Between the Kraken and zombie monkeys, the Pirates of the Caribbean movies didn’t always pay close attention to historical accuracy, but one line offers a nod to the real-life captain of the Titanic. Released in 2003, The Ring director Gore Verbinski’s action-adventure/horror/comedy mashup Pirates of the Caribbean: The Curse of the Black Pearl was a surprise smash hit summer blockbuster for Disney. After the year’s earlier theme park adaptation The Haunted Mansion underperformed and pirates movies as a whole were sunk by Cutthroat Island years earlier, expectations were low for Verbinski’s movie.
But Curse of the Black Pearl defied odds and ended up winning a rare combination of audience approval and critical acclaim, with the first Pirates of the Caribbean becoming an instant classic that introduced audiences to Johnny Depp’s most iconic role as Captain Jack Sparrow. The Pirates of the Caribbean sequels struggled to recapture the original movie’s magic, but Dead Man’s Chest and At World’s End were two of the more engaging follow-ups.
One thing none of the Pirates of the Caribbean movies can boast is much in the way of historical accuracy (although the series does make an admirable stab at depicting the rise of the East India Company, octopus-faced Davy Jones notwithstanding). However, during the action of the first Pirates of the Caribbean sequel, 2006’s Dead Man’s Chest, one crew member of the Flying Dutchman notes that “the captain goes down with his ship.” The throwaway line occurs during one of the movie’s many action sequences, but whether it was intentional or otherwise, the comment is a reference to an adage made famous by the real-life captain of the Titanic, Edward Smith.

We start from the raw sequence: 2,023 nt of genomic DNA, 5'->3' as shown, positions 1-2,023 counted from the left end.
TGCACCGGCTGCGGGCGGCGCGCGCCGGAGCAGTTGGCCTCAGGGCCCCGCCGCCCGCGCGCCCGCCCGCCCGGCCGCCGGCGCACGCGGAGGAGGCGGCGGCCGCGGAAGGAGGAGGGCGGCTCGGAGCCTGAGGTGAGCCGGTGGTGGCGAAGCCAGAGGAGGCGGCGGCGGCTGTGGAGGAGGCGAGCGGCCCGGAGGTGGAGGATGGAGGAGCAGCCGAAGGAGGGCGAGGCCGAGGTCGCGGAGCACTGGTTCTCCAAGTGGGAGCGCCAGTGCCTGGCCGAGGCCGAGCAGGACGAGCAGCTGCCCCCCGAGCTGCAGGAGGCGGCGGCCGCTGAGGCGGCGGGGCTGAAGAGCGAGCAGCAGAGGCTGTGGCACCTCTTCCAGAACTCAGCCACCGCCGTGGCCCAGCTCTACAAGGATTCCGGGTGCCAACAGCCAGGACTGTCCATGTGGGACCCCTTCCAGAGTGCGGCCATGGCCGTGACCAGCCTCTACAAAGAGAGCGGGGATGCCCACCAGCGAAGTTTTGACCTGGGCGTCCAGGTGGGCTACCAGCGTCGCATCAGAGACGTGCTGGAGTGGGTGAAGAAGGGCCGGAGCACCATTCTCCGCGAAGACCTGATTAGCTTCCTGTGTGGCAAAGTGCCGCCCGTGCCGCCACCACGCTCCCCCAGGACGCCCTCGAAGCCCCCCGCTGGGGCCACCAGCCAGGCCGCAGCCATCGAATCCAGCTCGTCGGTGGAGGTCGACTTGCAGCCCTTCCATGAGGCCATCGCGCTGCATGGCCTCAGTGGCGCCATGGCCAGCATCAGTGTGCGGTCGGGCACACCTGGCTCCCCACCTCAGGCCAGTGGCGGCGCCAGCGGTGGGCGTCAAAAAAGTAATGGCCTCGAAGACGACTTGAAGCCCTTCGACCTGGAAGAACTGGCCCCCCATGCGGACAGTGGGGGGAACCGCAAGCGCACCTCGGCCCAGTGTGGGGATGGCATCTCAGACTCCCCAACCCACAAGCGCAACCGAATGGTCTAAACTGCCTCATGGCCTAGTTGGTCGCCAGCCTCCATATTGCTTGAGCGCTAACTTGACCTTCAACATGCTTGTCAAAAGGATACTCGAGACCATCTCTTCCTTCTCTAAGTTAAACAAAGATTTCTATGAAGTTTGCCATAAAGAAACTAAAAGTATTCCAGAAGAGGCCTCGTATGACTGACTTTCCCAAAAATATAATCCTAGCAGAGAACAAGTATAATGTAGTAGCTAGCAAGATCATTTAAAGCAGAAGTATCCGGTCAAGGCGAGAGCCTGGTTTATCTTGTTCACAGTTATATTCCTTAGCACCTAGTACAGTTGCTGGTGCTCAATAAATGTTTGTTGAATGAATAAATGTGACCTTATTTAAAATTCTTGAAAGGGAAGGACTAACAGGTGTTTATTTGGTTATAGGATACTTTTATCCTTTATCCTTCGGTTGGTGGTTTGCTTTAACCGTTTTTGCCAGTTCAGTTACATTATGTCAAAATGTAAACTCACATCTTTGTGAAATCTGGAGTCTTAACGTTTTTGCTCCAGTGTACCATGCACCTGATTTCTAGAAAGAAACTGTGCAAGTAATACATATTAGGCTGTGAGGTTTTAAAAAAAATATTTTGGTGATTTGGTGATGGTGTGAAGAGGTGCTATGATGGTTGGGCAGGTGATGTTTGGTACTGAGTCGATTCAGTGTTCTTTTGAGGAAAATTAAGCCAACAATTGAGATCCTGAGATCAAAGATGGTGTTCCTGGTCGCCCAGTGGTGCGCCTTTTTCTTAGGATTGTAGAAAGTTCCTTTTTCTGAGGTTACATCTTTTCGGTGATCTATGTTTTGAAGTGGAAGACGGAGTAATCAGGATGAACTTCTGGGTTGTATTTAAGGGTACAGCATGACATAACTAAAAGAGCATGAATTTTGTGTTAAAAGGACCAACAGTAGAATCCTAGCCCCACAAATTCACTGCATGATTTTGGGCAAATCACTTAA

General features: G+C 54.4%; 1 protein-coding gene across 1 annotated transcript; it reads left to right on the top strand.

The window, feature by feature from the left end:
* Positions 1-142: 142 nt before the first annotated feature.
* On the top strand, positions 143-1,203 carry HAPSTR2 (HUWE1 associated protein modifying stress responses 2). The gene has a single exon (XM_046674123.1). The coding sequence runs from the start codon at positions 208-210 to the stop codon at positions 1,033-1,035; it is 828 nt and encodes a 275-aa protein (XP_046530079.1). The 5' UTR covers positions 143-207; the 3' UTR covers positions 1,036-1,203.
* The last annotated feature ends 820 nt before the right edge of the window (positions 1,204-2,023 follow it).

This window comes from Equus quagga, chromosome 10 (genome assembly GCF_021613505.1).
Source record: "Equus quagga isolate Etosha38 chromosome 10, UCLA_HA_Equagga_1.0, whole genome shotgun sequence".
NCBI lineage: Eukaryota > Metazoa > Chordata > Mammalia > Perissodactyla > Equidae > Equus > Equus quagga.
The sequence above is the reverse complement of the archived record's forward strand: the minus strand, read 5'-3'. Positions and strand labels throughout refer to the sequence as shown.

It’s most likely an unintentional reference, as few viewers (and potentially few screenwriters) are likely to know how recent the phrase’s origins are. But given the fact that the Pirates of the Caribbean series seems to be set somewhere around the mid-1700s, it is nonetheless notable that this sailor quotes the now-famous sailing maxim. Despite seeming to be a piece of wisdom as old as sailing itself, the phrase “the captain goes down with his ship” actually never appeared in print until well after the action of the Pirates of the Caribbean series ended.
The phrase’s first recorded use was as recent as 1901 and even then it didn’t become a popular piece of nautical lore until the famously brave captain of the doomed Titanic refused to abandon ship during the vessel’s sinking in 1912. It’s unclear whether the character or screenwriters knew it, but this Pirates of the Caribbean shipmate is quoting a phrase that wouldn’t have come into the popular lexicon until long after his years on the sea ended, and referencing a famous hero of the ocean in the process.